July 6, 2004 > Editorial
The Utility Tax Juggernaut
It has begun! The clarion call for a local tax that big, bad Sacramento cannot touch will begin its march to a feverish pitch, culminating with a November vote. The simple truth is that Fremont has run out of options and prior staff cuts have not halted its voracious appetite for money. The logic is simple. The city says that they have been shorted by the state for many years, starting with Proposition 13 when property taxes were apportioned based on a weighted formula that penalized cities that were lean on taxes. The conclusion we are to draw from this is that back in those days, Fremont was frugal and paid the price. I guess that explains why the staff grew tremendously during the ensuing years. City Manager Jan Perkins and Mayor Gus Morrison have presided over a good number of those years and will now both flee the scene. At least Gus will still live in the morass he helped create.
All this aside, let's look carefully at what the city is asking the voters to approve. It appears that a 7% - 8% tax is in the works but is that really what residents will pay? Looking at the overall picture, utility rates are on the rise and if cost of living increases are considered, we could easily move into double digits and keep right on going.
How about collection fees? A recent inquiry to East Bay Municipal Utility District received a reply from the Director of Finance about its tax collection experience when approached by several cities in the '90's. The pursuit of this tax by Richmond, Oakland, El Cerrito and San Pablo (the only one to seriously pursue the matter) reveals that the cost of collecting these tax dollars "outweighed the benefits of the tax." A California Court of Appeals case in 1995 resolved the issue of whether cities could compel utilities to collect a city's tax. In the ruling, it was determined that "the city must reimburse the district's cost to collect the city's utility tax."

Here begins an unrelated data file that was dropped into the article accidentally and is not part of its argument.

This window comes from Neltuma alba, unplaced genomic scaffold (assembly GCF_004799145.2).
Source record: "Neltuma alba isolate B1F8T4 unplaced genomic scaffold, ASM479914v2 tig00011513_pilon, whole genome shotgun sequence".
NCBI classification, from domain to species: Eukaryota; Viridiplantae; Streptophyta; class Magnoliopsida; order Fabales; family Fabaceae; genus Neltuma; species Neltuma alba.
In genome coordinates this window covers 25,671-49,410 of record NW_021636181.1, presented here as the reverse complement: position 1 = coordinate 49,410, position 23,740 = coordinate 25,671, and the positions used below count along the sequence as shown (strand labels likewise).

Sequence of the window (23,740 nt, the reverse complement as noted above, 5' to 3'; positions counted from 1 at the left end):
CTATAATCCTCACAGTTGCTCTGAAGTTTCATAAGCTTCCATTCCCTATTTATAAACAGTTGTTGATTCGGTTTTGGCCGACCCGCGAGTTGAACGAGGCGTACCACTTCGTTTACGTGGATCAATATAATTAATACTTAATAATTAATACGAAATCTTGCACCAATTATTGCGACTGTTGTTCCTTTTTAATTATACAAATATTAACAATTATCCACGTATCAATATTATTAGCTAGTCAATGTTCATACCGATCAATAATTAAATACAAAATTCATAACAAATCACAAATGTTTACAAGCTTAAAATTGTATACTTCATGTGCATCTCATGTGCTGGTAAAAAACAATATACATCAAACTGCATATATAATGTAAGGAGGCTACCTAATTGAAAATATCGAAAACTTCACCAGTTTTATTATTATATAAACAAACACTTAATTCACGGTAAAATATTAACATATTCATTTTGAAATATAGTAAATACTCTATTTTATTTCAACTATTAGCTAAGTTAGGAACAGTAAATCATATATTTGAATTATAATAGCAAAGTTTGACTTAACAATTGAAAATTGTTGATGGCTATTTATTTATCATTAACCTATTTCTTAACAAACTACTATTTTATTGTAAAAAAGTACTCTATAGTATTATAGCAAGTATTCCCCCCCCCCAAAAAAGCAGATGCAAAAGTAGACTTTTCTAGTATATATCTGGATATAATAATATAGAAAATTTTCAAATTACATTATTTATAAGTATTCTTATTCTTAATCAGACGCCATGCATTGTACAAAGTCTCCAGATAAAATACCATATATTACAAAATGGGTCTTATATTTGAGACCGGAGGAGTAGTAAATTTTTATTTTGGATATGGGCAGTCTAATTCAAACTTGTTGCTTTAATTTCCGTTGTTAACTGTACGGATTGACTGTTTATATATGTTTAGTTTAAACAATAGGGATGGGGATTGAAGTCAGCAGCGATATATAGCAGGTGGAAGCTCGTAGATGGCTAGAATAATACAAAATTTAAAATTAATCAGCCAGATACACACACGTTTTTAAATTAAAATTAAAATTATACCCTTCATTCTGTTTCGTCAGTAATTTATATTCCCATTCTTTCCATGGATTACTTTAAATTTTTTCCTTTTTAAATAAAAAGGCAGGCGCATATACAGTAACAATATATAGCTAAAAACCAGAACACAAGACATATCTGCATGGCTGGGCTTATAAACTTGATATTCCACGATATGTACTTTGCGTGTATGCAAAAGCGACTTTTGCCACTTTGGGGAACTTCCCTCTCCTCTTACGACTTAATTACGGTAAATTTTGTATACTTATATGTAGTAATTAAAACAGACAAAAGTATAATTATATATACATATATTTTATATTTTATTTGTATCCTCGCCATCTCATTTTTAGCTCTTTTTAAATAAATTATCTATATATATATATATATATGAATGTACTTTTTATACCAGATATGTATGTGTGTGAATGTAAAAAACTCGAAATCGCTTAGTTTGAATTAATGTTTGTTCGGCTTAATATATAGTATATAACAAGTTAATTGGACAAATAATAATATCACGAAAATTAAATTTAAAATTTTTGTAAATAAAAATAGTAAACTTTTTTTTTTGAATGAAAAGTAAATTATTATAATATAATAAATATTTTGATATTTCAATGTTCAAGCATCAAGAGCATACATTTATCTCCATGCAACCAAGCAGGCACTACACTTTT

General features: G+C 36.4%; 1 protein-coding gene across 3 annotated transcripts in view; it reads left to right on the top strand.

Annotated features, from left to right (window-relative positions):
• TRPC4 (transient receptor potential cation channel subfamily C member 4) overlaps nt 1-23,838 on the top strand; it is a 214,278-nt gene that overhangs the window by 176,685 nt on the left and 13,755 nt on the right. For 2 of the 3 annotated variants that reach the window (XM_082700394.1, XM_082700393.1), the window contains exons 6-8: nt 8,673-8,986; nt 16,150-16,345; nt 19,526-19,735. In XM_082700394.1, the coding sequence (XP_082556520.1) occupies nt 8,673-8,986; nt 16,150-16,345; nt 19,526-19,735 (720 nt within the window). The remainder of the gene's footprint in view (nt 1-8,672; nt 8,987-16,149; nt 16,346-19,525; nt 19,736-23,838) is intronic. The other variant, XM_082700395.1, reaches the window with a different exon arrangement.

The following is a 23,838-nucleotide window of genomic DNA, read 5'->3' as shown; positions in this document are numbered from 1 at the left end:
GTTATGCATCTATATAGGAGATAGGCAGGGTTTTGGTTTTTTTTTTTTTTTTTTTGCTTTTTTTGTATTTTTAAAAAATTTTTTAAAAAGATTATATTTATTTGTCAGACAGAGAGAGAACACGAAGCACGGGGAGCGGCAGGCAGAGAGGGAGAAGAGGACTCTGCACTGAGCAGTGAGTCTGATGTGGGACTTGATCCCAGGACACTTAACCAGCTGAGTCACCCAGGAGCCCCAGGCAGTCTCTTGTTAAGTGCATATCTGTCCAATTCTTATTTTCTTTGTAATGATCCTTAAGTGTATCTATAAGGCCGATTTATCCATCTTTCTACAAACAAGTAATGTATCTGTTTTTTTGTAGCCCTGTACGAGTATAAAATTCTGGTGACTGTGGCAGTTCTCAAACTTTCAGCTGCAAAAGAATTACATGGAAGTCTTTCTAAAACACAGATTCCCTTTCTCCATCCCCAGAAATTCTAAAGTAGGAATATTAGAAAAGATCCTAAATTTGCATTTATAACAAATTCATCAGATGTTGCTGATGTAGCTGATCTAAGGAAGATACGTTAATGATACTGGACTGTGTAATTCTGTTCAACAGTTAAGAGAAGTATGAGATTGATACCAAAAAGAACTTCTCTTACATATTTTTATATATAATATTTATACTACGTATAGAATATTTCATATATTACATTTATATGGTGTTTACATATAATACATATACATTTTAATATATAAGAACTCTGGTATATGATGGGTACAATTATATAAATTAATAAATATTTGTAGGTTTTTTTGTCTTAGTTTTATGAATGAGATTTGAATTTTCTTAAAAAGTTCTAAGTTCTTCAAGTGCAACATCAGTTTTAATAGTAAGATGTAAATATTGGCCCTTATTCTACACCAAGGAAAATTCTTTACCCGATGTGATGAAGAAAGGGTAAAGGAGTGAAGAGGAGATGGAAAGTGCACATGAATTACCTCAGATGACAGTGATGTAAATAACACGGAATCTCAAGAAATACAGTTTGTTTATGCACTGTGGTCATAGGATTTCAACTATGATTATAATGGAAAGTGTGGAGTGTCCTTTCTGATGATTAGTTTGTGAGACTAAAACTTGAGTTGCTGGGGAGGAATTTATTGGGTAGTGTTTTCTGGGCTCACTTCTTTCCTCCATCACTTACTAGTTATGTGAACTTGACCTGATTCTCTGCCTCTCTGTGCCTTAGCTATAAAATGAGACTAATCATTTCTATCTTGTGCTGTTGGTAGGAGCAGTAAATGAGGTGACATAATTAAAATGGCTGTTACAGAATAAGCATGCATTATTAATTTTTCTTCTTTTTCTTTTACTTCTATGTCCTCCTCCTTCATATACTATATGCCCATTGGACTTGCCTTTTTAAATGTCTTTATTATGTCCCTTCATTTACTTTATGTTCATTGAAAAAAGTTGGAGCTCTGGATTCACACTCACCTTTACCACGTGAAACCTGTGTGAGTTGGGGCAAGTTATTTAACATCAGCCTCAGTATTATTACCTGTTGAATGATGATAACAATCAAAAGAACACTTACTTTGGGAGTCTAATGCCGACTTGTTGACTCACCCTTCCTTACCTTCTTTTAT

At the time (early 1990's), setting up the billing system "would approximate $80,000 with ongoing processing costs of from $0.50 to $1.23 per customer per billing period." Remember, these costs are in the early 1990's. The letter ends with the statement that "East Bay MUD has not been approached by any city relative to implementing a utility user's tax on the District's services since 1992.
The tough part of this problem is the underlying threat that Fremont will lose protective and infrastructure services - fire, police, roads, etc. Who in their right mind can turn down this request? A check of the job postings at the City of Fremont website shows that there are currently nine full-time jobs available. The total of salaries for these vacancies is approximately $958,000 and of them, one is for a police office at an average salary of $74,000. One of the open positions is for a Deputy Redevelopment Agency Director at a salary of up to $118,000 with the boast that, "Over the next 5 years, the Agency expects to invest over $31 million in affordable housing initiatives and developments. Among California redevelopment agencies, Fremont ranks in the top 25% in tax increment received."
Let's see, we face a threat of minimal if any police protection and we are currently trying to hire one officer with a salary that represents approximately 8% of the total salaries on the current city jobs list. Where are the priorities? By the way, look under temporary jobs and volunteer jobs and the message is the same: "no job postings."